Moore’s Theory of transactional distance makes the operator’s ability to offer instruction transportable.  When coupled with the ever-changing world of technology and tools, the possibilities are endless.

Something to chew on…

What are some of the tools that you have used or wish to use to help facilitate student autonomy?


Moore, M. G. (2013). The Theory of Transactional Distance. In Handbook of distance education (pp. 84-103). Routledge.

Adult 640 #1: Going the Distance

Hello, everyone in cyberspace!  In my “brief” introductory blog I shared a little bit about my background in with the Adult Learning program.  My transition from 20 years as a public school educator to that of an adult educator began well before starting the MEd program at VCU.  Through a myriad of volunteer experiences, Cub Scouts, Virginia Master Gardener program, Literacy Volunteers, UVA Art Museum Docent, UVA Hospital Volunteer and Auxiliary President, I have coached and instructed adults informally.

My elearning experiences are rather broad from that of “über” professional quality presentations to those that are cheesy and of poor quality. I’ve engaged in classes as both a peripheral learner as well as an engaged participant. I’ve completed four (4) MOOOCs:  #edcmooc-University of Edinburgh, #etmooc-University of Regina, one through the Metropolitan Museum of Art (MoMA) and one through the University of Virginia, The Kennedy Half-Century.  The two (2) elearning content courses were exhilarating.  It was so much fun to see how excited educators and learners from as close as VCU to those around the globe engaged in elearning and digital experiences.  Learning how to navigate time zones outside of the USA to participate in “Quad-Blogging” Google Hangouts was a little bit of a learning curve, but certainly well worth it.  The #etmooc exemplified how weak links are really willing to be helpful to virtual strangers.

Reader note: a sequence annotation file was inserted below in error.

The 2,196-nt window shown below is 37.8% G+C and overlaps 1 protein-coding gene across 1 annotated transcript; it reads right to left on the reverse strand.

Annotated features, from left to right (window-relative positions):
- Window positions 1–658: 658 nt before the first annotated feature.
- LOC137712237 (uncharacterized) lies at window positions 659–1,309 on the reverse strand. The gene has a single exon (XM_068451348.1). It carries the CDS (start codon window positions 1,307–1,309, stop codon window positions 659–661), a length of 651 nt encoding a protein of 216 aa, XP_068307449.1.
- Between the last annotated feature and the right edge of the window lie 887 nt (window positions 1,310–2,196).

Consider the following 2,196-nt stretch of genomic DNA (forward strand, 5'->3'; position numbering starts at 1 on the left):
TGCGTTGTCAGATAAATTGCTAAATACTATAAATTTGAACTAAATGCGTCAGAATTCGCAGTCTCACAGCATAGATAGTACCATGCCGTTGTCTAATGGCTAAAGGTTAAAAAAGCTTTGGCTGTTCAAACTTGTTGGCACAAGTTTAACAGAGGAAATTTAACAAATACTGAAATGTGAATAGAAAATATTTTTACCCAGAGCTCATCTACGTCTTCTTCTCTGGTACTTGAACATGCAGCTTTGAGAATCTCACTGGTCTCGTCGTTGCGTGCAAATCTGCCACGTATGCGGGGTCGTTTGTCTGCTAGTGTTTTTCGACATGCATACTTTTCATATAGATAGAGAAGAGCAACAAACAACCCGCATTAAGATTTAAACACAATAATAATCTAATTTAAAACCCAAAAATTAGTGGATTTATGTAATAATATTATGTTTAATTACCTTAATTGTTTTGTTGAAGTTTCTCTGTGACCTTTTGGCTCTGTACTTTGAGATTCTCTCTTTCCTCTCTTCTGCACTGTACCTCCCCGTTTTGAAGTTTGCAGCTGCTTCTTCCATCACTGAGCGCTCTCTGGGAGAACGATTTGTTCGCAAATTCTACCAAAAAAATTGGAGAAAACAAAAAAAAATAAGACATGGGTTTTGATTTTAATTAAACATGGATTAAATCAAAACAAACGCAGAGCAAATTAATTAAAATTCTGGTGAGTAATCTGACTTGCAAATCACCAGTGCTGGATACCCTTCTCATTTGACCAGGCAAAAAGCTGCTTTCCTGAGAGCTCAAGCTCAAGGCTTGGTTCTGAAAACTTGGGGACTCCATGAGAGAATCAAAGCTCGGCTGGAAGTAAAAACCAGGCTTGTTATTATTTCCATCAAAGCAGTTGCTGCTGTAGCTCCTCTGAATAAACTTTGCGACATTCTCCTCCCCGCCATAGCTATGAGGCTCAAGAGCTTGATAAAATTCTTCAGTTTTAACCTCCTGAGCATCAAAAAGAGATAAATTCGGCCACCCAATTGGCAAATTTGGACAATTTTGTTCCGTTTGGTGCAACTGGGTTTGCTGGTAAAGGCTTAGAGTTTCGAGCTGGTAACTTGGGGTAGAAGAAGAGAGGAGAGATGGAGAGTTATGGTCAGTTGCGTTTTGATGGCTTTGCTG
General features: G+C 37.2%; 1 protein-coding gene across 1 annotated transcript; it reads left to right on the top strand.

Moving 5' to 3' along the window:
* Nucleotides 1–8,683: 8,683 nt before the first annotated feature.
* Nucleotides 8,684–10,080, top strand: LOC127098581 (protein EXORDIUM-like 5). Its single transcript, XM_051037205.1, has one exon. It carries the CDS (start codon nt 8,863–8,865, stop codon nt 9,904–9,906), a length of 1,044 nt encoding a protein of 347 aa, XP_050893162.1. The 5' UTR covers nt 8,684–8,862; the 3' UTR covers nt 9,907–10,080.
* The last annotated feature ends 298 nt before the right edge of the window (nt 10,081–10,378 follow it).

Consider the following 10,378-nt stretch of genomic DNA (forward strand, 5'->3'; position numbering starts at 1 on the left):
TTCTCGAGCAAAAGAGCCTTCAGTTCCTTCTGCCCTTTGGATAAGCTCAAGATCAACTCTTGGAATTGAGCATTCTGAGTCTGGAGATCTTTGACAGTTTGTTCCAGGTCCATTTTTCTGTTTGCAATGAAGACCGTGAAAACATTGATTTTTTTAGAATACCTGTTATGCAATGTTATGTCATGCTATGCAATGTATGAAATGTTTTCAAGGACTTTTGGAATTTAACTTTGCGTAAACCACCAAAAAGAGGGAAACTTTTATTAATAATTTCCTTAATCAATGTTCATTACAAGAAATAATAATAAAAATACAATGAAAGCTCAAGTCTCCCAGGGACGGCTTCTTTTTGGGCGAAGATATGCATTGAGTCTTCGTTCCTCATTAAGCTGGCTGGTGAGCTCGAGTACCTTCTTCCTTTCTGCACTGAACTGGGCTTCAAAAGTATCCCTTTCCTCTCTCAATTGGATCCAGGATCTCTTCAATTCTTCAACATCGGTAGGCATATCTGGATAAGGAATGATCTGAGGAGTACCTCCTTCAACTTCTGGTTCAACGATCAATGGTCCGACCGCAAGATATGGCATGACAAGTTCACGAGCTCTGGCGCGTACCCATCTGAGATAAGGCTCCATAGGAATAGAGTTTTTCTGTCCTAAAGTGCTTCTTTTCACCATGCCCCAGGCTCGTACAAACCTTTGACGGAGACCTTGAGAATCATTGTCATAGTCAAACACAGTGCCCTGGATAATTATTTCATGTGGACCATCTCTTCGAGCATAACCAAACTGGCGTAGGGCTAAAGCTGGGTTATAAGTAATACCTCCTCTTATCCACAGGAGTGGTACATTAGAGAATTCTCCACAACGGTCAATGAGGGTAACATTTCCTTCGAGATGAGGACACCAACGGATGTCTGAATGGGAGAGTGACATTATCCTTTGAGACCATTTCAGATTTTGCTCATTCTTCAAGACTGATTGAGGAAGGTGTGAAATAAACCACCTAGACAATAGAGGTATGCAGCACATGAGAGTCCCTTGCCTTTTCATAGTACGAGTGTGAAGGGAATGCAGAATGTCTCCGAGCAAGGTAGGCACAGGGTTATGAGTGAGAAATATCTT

I have taken one (1) course that was entirely online and have a son who participated in a Virtual Virginia AP course.  Both were a disaster and left a true distaste for distance learning.  My participation in this course occurs after three (3) years of healing.  My son has sworn to never take another online course.  I am willing to put the past behind me and give this method of instruction another try.

My goals for the course, in addition to becoming a convert to distance learning, is to be exposed to the seminal work of the distance theorists (if there can be any in such a short period of time) and to engage the goals for the course with my learning  through Adult Literacy & Diversity, Design & Delivery of Adult Learning Programs as well as those in Lifespan Issues of Adults with Learning & Behavior Issues.  Phew…